Please read the source before reverting. 'Moreover, "cup of joe" was first recorded as entering the English language in 1930, a full 16 years after the grumblings of disgruntled sailing men supposedly put the term into common parlance.'

'His General Order 99 that prohibited alcohol aboard such vessels was issued on 1 June 1914.'

So reverting my correction to saying that 'cup of joe' predates Josephus "Joe" Daniels order is historically wrong.

You changed part of the sentence without changing the rest of it, so that it made no sense. Chuck Entz (talk) 03:58, 12 March 2015 (UTC)

Bad anon[edit]

Your actions against are fully justified; diff is quite damning for the anon. The allegedly philosophical definition added by the anon was retarded continental nonsense inappropriate for this dictionary. You probably do not value my stance on this all that much, but anyway. Maybe you will get input from BD2412 as well. --Dan Polansky (talk) 10:11, 14 March 2015 (UTC)

Well, the main reason I was asking for his opinion, rather than that of anyone I normally deal with, is that, in addition to being a veteran admin on multiple wikis, he also doesn't know me that well or owe me any favors, so he would have no reason to go easy on me. You certainly aren't known for going easy on me, so your opinion doesn't hurt, even if I may disagree with your opinions on the propriety of various actions by admins.
I wasn't happy with how things progressed: not all of the content was bad enough to merit reverting, but I was too tired to go through and edit out the bad stuff, and it was hard to figure out where to draw the line between difference of opinion and enforceable policy, so I just reverted all of it. Chuck Entz (talk) 19:12, 14 March 2015 (UTC)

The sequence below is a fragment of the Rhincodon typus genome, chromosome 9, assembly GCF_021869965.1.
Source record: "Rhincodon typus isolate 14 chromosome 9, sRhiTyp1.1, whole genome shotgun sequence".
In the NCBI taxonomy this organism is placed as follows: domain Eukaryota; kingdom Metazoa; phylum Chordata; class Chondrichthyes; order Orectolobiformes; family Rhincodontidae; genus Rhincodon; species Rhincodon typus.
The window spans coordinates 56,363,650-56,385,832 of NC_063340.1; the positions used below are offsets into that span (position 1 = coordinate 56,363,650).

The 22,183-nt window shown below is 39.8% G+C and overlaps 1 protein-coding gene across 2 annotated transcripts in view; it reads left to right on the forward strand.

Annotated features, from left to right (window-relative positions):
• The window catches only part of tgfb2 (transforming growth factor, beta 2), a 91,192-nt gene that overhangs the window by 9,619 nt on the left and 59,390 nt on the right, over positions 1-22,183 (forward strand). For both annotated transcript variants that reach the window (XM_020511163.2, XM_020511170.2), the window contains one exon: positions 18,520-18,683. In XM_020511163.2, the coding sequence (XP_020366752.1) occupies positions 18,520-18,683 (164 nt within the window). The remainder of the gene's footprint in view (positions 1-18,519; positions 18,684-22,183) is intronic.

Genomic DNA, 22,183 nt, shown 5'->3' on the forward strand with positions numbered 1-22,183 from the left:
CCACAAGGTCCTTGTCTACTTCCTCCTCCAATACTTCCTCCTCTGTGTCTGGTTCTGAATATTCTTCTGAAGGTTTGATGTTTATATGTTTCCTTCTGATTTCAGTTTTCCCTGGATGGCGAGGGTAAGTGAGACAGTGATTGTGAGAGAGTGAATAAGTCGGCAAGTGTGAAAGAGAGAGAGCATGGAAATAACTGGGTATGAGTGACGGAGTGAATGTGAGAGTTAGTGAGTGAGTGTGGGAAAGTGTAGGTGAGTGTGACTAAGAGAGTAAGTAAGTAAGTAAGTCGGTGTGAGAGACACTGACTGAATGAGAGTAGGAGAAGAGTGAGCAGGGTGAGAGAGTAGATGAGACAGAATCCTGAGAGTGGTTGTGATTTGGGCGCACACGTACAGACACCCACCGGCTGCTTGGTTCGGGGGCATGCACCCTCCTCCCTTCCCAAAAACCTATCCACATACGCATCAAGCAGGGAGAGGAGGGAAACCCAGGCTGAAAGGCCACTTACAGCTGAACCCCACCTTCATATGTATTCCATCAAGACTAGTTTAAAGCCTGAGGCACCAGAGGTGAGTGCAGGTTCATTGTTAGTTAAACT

Error: Proto Malayo-Polynesian language[edit]

I recently created a page of an Old Javanese word wwe. There is an error when I try to add the etymology, regarding the Proto Malayo-Polynesian root. I think there is something missing about the ISO code for the proto language "poz". Thank you. NoiX180 (talk) 17:16, 14 March 2015 (UTC)

What's missing is the "-pro". The convention we use is that we add "-pro" to the family code to make the proto-language's code: in this case, Malayo-Polynesian is the family, with the code "poz", and Proto-Malayo-Polynesian is the proto-language, with the code "poz-pro". Families don't contain terms, since they're not a single language, but languages and proto-languages do. Chuck Entz (talk) 18:43, 14 March 2015 (UTC)

Heading level[edit]

Hi Chuck Entz, why do you think Noun should be at the same level as Etymology 1? --Ngocminh.oss (talk) 20:50, 20 March 2015 (UTC)

I don't. I overlooked that detail and forgot to check the entry after my revert. What I saw originally was one edit that did some weird stuff to the header levels, followed by another that undid some of that, but left it still wrong, so I reverted it. The real problem was that the first noun section wasn't just at the wrong header level, but an exact duplicate of the second noun section, which was in the wrong place. I've now fixed the arangement of the entry by putting the first noun section at the correct header level and removing the second one. I would highly recommend previewing your edits before saving, so you can make sure that your edit did what you wanted it to do. Sorry for the confusion, and thanks for asking about this. Chuck Entz (talk) 21:45, 20 March 2015 (UTC)

deus theos[edit]

Hey chuck, I know I'm probably not formatting the edit as perfectly as could be, but θεός as a general appellation of deities or divinities is translated, quite undisputedly, into Latin texts as deus.